Worker at Swartz Bay terminal on Monday, January 20, 2020. (THE CANADIAN PRESS/Chad Hipolito)

Worker at Swartz Bay terminal on Monday, January 20, 2020. (THE CANADIAN PRESS/Chad Hipolito)

Former BC Ferries employee alleges he was fired because of his race

Imraan Goondiwala has been granted a BC Human Rights Tribunal hearing

A BC Ferries employee who claims he was fired because of his race, alleging a “make-up of white supremacy” in the company’s workforce, will now get to argue his case.

Imraan Goondiwala worked his last day in Dec. 2017, according to a BC Human Rights Tribunal decision issued Jan. 20.

The behaviour that led to Goondiwala’s firing was a determination by BC Ferries that he “stole” company time to discuss union matters.

Goondiwala attested that while he was investigated for misconduct and fired, his white co-worker received a day-long suspension for similar behaviour.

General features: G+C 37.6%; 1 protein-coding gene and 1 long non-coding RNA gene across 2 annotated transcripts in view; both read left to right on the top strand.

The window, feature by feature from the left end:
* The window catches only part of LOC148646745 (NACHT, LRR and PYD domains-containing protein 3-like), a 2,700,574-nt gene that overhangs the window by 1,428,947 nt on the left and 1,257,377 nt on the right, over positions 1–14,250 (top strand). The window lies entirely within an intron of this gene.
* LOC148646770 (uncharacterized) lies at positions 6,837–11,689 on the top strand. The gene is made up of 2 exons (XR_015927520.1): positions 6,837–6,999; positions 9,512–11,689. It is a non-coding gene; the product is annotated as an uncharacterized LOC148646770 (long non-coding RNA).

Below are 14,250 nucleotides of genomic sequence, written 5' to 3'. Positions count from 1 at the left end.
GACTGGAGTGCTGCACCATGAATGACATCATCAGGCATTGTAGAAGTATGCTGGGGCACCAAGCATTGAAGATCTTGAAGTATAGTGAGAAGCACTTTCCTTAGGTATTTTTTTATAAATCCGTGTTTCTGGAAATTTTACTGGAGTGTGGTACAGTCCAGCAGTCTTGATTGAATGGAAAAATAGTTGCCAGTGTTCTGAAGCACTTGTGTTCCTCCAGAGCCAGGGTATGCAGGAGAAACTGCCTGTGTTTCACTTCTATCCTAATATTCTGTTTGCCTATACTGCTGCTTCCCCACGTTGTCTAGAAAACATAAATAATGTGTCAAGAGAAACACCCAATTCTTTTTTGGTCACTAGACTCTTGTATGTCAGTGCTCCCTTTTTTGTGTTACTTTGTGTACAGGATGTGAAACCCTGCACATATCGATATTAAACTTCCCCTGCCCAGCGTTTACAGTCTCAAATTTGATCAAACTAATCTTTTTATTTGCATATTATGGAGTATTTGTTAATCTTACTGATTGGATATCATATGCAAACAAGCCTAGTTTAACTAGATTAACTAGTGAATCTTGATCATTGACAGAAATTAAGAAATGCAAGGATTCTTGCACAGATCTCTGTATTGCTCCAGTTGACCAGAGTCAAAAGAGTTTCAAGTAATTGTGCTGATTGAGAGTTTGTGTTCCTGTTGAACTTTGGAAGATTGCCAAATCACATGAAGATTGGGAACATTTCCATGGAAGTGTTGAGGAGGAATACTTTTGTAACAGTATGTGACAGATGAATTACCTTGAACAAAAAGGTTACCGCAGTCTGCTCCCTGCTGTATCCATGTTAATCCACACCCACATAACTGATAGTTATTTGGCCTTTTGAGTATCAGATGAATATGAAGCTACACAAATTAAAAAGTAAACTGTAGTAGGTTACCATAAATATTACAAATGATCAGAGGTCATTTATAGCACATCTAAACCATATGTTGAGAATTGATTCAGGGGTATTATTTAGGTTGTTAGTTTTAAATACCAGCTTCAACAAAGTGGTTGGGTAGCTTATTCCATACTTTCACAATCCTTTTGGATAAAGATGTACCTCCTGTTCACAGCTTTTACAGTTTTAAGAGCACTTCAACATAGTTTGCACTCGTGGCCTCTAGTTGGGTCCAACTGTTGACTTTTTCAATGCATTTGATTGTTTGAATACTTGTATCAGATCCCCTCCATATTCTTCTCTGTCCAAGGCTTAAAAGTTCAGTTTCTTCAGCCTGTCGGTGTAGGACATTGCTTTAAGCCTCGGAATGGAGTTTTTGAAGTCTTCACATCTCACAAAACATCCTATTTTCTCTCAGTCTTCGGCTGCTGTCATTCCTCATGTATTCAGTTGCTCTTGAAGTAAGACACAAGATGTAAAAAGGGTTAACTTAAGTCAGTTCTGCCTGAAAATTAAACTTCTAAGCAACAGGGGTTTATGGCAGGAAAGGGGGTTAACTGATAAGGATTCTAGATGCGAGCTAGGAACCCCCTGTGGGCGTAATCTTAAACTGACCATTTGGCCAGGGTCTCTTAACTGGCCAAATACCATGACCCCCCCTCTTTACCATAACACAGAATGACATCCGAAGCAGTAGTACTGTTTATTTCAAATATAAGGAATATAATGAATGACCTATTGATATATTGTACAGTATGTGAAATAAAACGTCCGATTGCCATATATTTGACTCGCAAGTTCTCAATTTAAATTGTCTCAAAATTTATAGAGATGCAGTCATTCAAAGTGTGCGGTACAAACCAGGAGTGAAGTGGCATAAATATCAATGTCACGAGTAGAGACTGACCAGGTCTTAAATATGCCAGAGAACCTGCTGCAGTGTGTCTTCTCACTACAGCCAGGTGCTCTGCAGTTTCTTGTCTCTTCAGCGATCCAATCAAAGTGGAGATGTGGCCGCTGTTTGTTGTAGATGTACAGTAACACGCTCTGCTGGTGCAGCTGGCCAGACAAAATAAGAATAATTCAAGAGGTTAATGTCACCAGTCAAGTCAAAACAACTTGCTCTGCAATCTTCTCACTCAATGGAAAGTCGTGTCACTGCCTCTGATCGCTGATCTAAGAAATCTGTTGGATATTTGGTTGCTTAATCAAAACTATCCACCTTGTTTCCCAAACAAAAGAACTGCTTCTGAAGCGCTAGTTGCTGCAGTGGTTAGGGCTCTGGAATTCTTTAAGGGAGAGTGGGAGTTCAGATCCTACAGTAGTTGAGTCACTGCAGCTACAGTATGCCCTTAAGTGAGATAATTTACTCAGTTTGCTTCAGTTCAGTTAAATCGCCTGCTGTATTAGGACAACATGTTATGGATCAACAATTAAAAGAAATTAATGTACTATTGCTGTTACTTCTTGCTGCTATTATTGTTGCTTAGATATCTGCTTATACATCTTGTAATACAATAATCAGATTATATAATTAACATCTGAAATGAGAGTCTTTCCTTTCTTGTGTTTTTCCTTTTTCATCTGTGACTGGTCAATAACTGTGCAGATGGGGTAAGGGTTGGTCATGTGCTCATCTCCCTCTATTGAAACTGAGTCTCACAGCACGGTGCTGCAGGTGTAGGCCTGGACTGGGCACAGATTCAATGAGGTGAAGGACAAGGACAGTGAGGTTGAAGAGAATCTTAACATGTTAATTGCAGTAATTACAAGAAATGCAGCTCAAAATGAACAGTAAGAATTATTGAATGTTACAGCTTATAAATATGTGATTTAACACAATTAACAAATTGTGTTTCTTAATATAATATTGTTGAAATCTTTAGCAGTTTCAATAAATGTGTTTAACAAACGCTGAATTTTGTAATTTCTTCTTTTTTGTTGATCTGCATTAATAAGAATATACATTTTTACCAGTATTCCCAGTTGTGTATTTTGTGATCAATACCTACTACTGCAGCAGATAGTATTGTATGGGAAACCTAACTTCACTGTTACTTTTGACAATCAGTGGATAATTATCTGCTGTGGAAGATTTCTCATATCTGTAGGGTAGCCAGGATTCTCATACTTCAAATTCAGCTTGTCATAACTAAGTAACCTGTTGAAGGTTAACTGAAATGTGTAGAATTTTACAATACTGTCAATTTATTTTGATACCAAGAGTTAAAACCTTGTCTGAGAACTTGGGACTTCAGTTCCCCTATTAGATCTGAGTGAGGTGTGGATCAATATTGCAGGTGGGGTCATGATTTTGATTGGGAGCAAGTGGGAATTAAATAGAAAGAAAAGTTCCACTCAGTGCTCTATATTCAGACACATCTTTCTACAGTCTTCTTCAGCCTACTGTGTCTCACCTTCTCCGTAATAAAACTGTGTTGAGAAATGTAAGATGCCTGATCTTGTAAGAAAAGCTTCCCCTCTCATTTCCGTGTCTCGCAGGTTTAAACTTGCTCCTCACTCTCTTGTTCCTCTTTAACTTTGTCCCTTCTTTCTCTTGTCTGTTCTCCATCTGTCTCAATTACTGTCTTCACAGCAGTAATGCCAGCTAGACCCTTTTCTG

In the tribunal’s decision, member Devyn Cousineau said if proven, the disparity in the treatment between the employees could qualify as discrimination.

RELATED: Human rights complaint filed over private change rooms for female BC Ferries engineers

BC Ferries has a predominantly white workforce, the former employee argued, particularly “when it comes to opportunities for advancement.”

In earlier complaints, Goondiwala said he applied for three promotions between 2015 and 2017 but was denied the positions due to what he claimed was a “pattern of racism” within the company.

Lawyers for BC Ferries applied to dismiss Goondiwala’s complaints, denying race played a part in its dealings with the former employee.

Cousineau granted a dismissal to all but one of Goondiwala’s allegations: that discrimination played a factor in the company’s decision to terminate his employment. This was ruled after BC Human Rights Tribunal reconsidered the case.

READ MORE: B.C. Supreme Court dismisses review around ferry workers’ right to strike